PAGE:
Numerous claims of diamond synthesis were documented between 1879 and 1928; most of those attempts were carefully analyzed but none were confirmed. In the 1940s, systematic research began in the United States, Sweden and the Soviet Union to grow diamonds using CVD and HPHT processes. The first reproducible synthesis was reported around 1955. A third method, known as detonation synthesis, entered the diamond market in the late 1990s. The appearance of synthetic gems on the market created major concerns in the diamond trading business, as a result of which special spectroscopic devices and techniques have been developed to distinguish synthetic and natural diamonds.
According to a survey of prices released in March, the discount of gem-quality lab-created diamonds, manufactured for use in jewelry, relative to natural diamonds has doubled from 11-20% a year ago to 28-40% today. For example, a white, 1-carat round diamond that is VS (very-slightly included) in clarity, F-H (near-colorless to colorless) in color, VG-ideal cut, with no-to-low florescence was selling for approximately $4,850 in March 2017 but is now $4,350 in March 2018, a 10% decline. The discount of the lab-created diamond relative to the natural equivalent was approximately a 17% in March 2017, but is now about 29% – a 71% year-over-year increase.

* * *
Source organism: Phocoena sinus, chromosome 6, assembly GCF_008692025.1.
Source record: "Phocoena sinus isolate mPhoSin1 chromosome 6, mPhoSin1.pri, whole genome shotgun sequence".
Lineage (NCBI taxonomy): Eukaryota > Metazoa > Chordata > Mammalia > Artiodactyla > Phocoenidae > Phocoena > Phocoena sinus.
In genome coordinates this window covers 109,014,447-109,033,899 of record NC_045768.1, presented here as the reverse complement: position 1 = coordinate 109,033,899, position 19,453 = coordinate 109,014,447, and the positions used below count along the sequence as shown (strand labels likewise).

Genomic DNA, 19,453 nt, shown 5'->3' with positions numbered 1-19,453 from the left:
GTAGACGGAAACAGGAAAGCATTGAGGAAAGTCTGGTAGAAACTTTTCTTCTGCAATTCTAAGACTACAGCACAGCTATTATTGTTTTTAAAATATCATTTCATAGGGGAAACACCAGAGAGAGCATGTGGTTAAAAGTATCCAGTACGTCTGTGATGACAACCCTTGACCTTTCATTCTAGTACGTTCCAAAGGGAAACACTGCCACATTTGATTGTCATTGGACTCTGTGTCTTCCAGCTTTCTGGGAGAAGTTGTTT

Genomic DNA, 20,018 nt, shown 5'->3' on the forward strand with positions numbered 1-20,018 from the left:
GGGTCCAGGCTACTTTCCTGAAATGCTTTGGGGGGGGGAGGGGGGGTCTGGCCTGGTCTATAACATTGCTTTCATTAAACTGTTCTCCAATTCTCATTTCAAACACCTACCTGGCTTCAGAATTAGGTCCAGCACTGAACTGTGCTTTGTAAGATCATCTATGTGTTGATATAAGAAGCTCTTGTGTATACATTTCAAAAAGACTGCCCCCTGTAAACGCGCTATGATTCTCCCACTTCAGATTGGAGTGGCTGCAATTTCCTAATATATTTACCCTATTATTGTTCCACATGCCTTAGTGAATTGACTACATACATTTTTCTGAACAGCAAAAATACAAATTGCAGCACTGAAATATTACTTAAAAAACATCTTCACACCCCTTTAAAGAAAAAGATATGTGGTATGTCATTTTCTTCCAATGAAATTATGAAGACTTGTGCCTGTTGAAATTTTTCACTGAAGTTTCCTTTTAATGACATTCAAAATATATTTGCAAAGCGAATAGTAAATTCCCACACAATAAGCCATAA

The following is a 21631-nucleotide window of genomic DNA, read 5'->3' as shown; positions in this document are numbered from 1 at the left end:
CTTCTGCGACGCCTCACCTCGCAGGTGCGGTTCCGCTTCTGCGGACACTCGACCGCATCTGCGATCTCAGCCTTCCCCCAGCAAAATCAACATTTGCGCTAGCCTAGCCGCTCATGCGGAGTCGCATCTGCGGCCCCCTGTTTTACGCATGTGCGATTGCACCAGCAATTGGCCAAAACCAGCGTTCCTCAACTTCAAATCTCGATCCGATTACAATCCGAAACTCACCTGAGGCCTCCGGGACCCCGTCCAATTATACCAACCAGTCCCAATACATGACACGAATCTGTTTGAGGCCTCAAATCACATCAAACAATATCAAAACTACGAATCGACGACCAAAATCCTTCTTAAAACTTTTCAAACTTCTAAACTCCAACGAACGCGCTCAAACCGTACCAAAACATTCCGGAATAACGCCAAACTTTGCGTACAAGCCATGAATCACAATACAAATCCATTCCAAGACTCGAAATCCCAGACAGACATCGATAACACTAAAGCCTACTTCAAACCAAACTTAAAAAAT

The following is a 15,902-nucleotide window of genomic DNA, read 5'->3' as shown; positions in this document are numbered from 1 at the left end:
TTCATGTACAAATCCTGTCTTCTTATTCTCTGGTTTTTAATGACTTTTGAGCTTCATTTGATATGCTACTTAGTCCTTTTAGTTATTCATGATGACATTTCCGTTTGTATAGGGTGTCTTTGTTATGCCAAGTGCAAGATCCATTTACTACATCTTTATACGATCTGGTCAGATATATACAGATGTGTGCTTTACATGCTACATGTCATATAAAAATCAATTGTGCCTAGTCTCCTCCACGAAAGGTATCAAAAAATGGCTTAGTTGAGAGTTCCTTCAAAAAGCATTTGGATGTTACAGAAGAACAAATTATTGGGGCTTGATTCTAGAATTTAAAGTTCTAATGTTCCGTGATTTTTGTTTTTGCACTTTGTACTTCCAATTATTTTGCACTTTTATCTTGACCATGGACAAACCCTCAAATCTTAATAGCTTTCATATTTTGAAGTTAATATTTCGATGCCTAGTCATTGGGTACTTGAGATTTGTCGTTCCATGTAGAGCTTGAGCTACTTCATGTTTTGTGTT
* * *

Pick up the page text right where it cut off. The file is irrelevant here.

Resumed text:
Brief History of Diamonds
Diamonds are thought to have been first recognized and mined in India, where significant alluvial deposits of the stone could be found many centuries ago along the rivers Penner, Krishna and Godavari. Diamonds have been known in India for at least 3,000 years but most likely 6,000 years.
Diamonds have been treasured as gemstones since their use as religious icons in ancient India. Their usage in engraving tools also dates to early human history. The popularity of diamonds has risen since the 19th century because of increased supply, improved cutting and polishing techniques, growth in the world economy, and innovative and successful advertising campaigns.
Russia is considered one of the largest diamond producers in the world. Some 99% of the diamonds produced in Russia come from the Yakutia province in Siberia and 1% come from the Ural Mountains. Prior to diamonds being discovered in Yakutia, Russia mined diamonds exclusively in the Ural Mountains, considered the cradle of diamonds in the country.